Updated Sep 19, 2010
Address: 8000 24th Ave NW, Seattle, WA 98117
In January of 2001, 2nd Avenue was rebuilt between NW 120th and NW 117th as a pilot project to demonstrate one alternative of what the streets in the neighborhood might be made to look like. The majority of the streets in this area north of Ballard lack sidewalks as well as good drainage methods. This demonstration might be what these less developed streets turn into in years to come.
The goals are:
+ A street and drainage system that reduces the runoff rate from streets directly into local streems, which causes flooding and pollution of the streams due to road oil and other contaminants.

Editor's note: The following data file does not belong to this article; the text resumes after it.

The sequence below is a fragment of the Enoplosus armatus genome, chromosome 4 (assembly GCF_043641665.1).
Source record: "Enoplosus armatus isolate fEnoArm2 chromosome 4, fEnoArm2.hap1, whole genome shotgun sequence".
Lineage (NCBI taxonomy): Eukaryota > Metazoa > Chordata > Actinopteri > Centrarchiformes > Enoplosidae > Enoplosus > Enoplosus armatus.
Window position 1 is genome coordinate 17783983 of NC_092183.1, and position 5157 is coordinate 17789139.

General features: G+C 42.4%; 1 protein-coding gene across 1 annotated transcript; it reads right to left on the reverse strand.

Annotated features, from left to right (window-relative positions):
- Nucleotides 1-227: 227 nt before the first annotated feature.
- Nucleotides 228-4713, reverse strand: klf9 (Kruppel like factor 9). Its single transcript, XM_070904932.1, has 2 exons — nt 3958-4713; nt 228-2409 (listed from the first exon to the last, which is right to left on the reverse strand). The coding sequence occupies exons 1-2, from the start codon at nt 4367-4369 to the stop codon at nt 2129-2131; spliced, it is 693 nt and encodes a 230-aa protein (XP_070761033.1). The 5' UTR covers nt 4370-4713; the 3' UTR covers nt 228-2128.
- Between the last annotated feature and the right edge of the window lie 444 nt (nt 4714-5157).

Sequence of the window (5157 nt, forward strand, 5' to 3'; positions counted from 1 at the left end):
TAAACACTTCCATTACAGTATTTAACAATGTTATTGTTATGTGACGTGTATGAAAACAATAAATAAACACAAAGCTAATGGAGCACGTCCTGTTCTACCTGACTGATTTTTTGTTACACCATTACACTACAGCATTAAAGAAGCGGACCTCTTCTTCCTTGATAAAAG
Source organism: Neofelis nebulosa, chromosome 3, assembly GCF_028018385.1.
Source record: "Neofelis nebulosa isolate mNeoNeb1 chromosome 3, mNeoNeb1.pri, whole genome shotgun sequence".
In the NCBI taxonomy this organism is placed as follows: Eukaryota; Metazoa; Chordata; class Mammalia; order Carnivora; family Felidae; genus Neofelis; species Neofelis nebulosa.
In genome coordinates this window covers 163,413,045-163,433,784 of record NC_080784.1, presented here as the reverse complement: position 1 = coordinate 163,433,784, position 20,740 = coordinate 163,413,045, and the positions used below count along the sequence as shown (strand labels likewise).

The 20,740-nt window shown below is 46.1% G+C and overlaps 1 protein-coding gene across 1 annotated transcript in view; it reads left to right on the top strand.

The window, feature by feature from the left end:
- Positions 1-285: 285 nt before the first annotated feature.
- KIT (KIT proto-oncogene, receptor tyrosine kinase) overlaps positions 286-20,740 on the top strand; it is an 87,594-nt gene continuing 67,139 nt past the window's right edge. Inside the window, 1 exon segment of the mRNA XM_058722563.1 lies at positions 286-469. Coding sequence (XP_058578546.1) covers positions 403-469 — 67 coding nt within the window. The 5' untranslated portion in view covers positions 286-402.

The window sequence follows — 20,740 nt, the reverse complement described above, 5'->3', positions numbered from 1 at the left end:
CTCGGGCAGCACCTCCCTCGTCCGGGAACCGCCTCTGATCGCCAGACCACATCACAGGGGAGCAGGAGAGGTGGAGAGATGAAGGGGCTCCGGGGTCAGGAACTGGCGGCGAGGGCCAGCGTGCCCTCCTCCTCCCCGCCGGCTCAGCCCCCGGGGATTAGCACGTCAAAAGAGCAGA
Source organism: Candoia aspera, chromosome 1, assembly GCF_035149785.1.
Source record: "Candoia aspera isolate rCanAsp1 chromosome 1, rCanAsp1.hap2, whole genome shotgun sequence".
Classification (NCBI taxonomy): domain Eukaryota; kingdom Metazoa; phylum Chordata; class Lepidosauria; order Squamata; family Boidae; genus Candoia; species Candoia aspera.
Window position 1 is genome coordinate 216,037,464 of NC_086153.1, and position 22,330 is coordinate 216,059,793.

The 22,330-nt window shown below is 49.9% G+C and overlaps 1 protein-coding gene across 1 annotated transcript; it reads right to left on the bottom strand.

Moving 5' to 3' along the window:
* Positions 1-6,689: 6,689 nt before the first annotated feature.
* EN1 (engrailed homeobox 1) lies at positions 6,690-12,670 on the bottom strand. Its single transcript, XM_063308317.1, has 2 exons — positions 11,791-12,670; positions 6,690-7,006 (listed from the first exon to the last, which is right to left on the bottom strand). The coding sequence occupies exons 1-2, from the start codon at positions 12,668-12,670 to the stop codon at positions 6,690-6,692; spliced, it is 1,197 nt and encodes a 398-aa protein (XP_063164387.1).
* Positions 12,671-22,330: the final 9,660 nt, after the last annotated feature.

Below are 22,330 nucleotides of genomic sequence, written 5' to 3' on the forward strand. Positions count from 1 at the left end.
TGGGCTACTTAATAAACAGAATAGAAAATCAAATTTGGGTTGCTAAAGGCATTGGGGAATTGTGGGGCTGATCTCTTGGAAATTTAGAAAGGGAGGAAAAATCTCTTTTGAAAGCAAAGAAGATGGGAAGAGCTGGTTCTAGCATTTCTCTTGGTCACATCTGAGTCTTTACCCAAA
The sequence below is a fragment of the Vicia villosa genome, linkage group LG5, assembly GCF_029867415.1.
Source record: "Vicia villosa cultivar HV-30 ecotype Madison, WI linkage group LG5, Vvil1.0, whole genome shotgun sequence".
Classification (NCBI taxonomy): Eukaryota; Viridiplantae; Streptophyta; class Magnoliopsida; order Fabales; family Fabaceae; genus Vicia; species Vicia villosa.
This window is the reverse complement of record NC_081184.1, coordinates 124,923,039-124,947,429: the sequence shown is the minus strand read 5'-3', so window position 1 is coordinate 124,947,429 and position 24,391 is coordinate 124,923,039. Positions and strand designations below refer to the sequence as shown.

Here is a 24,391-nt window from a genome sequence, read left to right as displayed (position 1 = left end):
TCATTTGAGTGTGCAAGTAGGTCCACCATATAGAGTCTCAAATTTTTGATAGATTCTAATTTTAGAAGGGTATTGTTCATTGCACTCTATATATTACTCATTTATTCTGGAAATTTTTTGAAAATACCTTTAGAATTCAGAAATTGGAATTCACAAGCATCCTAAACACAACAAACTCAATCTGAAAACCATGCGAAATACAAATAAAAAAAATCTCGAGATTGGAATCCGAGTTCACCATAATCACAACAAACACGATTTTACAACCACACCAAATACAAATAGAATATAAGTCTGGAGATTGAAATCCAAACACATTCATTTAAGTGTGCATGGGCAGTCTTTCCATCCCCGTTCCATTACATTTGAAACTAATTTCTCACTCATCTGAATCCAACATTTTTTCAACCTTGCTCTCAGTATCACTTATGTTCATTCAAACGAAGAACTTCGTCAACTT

+ A "traffic-calmed" street that also meets the resident's needs for access and parking.
+ Landscape that takes advantage of the changes as well as incorporating drainage from the street.
To get the best idea of what the area used to look like, visit 2nd Avenue on the north side of 120th Street.
The addition of a sidewalk is really nice, even in a place like this where the streets are not really that busy. The meandering nature of the street and sidewalk make the area seem a lot larger than it is due to the introduction of plants that obstruct the direct sight lines and help separate out the areas. The use of native and/or wild plants is also a wonderful addition compared to the very sterile environment you will find on 2nd north of 120th.
Written Apr 27, 2010